When that happens, a company that has empowered such liquid networks can go on and try to transfer them across a new industry.
One example of this is how Uber, starting from ride-sharing, first expanded this market to become a multi-billion dollar one.
Then it managed to expand into adjacent segments like delivery and freight.
When you have transferable network effects, you don’t think about a single industry but start thinking about the entire industry, which can be unified under a single paradigm.
For instance, you don’t want to call Uber a ride-sharing, delivery, or freight company today.
Instead, you want to call it a Last-Mile Platform!
A last-mile platform can tackle any industry which relies on the last-mile problem, which states that the most challenging part of a delivery network is in the last mile (or, if you wish, in the last steps) from the company to the customer.
These last steps in the networks, indeed, are a trillion-dollar issue.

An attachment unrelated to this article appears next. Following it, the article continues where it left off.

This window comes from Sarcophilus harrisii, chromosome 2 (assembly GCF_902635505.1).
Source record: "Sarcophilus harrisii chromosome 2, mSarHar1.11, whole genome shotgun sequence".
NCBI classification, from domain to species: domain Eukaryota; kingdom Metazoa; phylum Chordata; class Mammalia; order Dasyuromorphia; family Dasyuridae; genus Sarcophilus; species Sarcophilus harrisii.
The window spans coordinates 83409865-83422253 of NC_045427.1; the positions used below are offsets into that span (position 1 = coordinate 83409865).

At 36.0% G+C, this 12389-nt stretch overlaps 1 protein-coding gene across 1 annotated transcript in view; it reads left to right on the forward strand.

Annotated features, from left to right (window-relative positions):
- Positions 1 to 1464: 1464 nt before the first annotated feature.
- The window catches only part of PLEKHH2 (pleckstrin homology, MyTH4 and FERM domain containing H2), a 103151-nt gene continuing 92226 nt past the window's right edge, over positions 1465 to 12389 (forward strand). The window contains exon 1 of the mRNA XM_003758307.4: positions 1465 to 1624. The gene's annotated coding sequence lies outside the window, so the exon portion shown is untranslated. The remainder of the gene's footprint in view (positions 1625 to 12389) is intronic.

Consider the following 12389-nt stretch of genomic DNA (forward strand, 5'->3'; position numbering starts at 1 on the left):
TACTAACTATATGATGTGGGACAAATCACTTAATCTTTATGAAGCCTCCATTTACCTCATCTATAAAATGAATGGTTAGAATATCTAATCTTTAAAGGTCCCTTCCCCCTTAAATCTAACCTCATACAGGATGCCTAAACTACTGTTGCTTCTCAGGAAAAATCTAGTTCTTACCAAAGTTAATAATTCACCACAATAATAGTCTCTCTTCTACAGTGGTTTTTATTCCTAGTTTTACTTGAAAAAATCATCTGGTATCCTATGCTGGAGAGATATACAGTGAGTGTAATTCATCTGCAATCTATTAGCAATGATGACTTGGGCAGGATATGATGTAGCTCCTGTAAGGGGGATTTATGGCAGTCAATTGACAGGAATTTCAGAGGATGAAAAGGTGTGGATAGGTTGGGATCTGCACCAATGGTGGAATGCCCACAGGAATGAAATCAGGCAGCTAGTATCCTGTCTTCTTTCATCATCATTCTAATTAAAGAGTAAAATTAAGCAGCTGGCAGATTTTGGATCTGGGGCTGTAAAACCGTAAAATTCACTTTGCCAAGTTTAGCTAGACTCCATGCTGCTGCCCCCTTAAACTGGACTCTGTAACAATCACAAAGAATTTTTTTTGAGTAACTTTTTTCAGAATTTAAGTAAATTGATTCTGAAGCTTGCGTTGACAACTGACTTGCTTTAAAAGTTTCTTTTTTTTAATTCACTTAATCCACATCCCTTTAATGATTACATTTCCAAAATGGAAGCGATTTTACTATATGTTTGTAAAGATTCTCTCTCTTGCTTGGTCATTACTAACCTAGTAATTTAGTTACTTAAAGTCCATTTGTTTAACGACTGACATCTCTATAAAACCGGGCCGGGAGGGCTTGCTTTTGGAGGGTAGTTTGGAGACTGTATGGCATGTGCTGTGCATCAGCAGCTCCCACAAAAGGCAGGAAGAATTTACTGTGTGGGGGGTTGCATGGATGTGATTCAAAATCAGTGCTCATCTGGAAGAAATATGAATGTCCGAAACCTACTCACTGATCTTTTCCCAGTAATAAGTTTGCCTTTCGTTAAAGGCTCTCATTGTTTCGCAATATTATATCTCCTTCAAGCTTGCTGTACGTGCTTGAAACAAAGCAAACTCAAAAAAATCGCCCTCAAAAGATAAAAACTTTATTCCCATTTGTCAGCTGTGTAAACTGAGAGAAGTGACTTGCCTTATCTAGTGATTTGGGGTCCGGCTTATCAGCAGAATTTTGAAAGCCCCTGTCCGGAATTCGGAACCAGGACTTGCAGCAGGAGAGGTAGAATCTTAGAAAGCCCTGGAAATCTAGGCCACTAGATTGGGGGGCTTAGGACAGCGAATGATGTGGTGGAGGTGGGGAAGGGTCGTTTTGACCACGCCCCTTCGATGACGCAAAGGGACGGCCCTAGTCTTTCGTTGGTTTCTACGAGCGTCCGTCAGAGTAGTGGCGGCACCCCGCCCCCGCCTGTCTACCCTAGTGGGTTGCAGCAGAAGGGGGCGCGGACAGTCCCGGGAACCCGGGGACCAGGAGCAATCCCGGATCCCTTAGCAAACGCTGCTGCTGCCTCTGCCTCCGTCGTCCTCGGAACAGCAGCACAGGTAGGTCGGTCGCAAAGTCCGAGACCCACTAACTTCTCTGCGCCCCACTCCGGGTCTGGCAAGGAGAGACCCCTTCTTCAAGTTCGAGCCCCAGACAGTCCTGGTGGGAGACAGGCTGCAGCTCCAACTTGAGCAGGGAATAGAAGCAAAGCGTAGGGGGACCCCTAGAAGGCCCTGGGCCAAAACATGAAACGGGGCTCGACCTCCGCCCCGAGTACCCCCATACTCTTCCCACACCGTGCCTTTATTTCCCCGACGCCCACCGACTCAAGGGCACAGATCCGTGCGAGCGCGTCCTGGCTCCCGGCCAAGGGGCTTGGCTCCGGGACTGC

These last steps fall outside the network, making it fragmented, unreliable, and expensive.
Thus, when you re-frame the kind of problem a company like Uber and perhaps Amazon is trying to solve, you understand the real potential value of the network!
In short, the sort of network effects that might make you able to launch a whole new business much more quickly by simply leveraging on the existing tech platform!
While figuring out how to unify the networks and make them less and less fragmented.
If you can figure out that problem, you can transfer it across many industries, thus, redefine them!
Built for scale!